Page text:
Insys founder's lawyer rejects charge he fed U.S. opioid epidemic
By Nate Raymond BOSTON (Reuters) - A lawyer for Insys Therapeutics Inc's one-time billionaire founder on Monday rejected claims that her client directed a scheme to bribe doctors to prescribe an addictive fentanyl spray and denied the product was related to the U.S.
By Nate Raymond
BOSTON (Reuters) - A lawyer for Insys Therapeutics Inc's one-time billionaire founder on Monday rejected claims that her client directed a scheme to bribe doctors to prescribe an addictive fentanyl spray and denied the product was related to the U.S. opioid crisis.
John Kapoor, the company's former chairman, and four colleagues are the first painkiller manufacturer executives to face trial over conduct authorities say contributed to an opioid abuse epidemic that has killed tens of thousands of Americans.
Assistant U.S. Attorney David Lazarus told jurors that Insys paid doctors to participate in speaker programs ostensibly meant to educate medical professionals about its medication, Subsys, but that were actually poorly attended sham events.
But at the start of the 75-year-old's trial in Boston federal court, defense lawyer Beth Wilkinson called those charges "patently false."
Prosecutors have alleged that from 2012 to 2015, Kapoor and four co-defendants conspired to illegally pay doctors millions of dollars to prescribe Subsys, an under-the-tongue fentanyl spray approved only for managing severe pain in cancer patients.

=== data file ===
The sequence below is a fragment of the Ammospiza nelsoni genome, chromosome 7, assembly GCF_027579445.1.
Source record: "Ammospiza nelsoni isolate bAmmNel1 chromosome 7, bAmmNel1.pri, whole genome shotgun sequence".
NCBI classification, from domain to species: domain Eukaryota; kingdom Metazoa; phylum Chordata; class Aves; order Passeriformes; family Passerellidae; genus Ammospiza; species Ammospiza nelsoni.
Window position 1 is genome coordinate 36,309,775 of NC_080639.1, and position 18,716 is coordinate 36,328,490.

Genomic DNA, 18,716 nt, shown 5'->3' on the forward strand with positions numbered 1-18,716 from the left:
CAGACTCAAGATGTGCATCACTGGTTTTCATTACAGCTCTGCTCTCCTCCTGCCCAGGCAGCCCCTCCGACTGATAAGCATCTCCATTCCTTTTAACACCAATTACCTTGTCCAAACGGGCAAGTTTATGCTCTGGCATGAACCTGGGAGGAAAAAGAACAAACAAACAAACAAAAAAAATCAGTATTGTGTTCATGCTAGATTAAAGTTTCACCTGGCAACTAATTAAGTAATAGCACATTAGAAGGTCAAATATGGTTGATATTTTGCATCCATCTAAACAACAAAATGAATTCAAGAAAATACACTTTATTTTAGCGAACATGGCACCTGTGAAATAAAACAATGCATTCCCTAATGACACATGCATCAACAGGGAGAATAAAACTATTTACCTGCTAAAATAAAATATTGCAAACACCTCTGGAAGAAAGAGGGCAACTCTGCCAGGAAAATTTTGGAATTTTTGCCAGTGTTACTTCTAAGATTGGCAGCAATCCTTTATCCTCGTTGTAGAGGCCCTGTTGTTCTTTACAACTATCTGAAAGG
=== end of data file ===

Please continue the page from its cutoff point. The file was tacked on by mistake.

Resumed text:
Fentanyl is an opioid 100 times stronger than morphine.
Kapoor's co-defendants include former Insys executives and managers Michael Gurry, Richard Simon, Sunrise Lee and Joseph Rowan.
Wilkinson acknowledged Insys paid doctors. But she said Kapoor's goal was to legally compensate them for acting as speakers at educational events.
She called Kapoor, who served as Insys chief executive from 2015 to 2017, a visionary who developed Subsys after watching his wife suffer from breast cancer.
The product had no role in the drug crisis, Wilkinson argued, saying Subsys made up a tiny fraction of all prescription opioids.
"It is certainly not part of the opioid crisis," she said in her opening statement.
A record 47,600 Americans died of opioid-related overdoses in 2017, according to the U.S. Centers for Disease Control and Prevention
Lazarus told jurors Kapoor's scheme led doctors to write medically unnecessary prescriptions for Subsys to patients, many of whom did not have cancer.
"John Kapoor and his co-defendants paid doctors to abandon their medical duties," he said.
Lazarus said Kapoor also helped defraud insurers into paying for the expensive drug.
Two top former executives - Michael Babich, Insys' CEO from 2011 to 2015, and Alec Burlakoff, its ex-vice president of sales - will to testify against Kapoor after pleading guilty, Lazarus told jurors.
Insys in August said it would pay at least $150 million to resolve a Justice Department probe related to its marketing of Subsys.
(Reporting by Nate Raymond in Boston; Editing by Scott Malone and Bill Berkrot)
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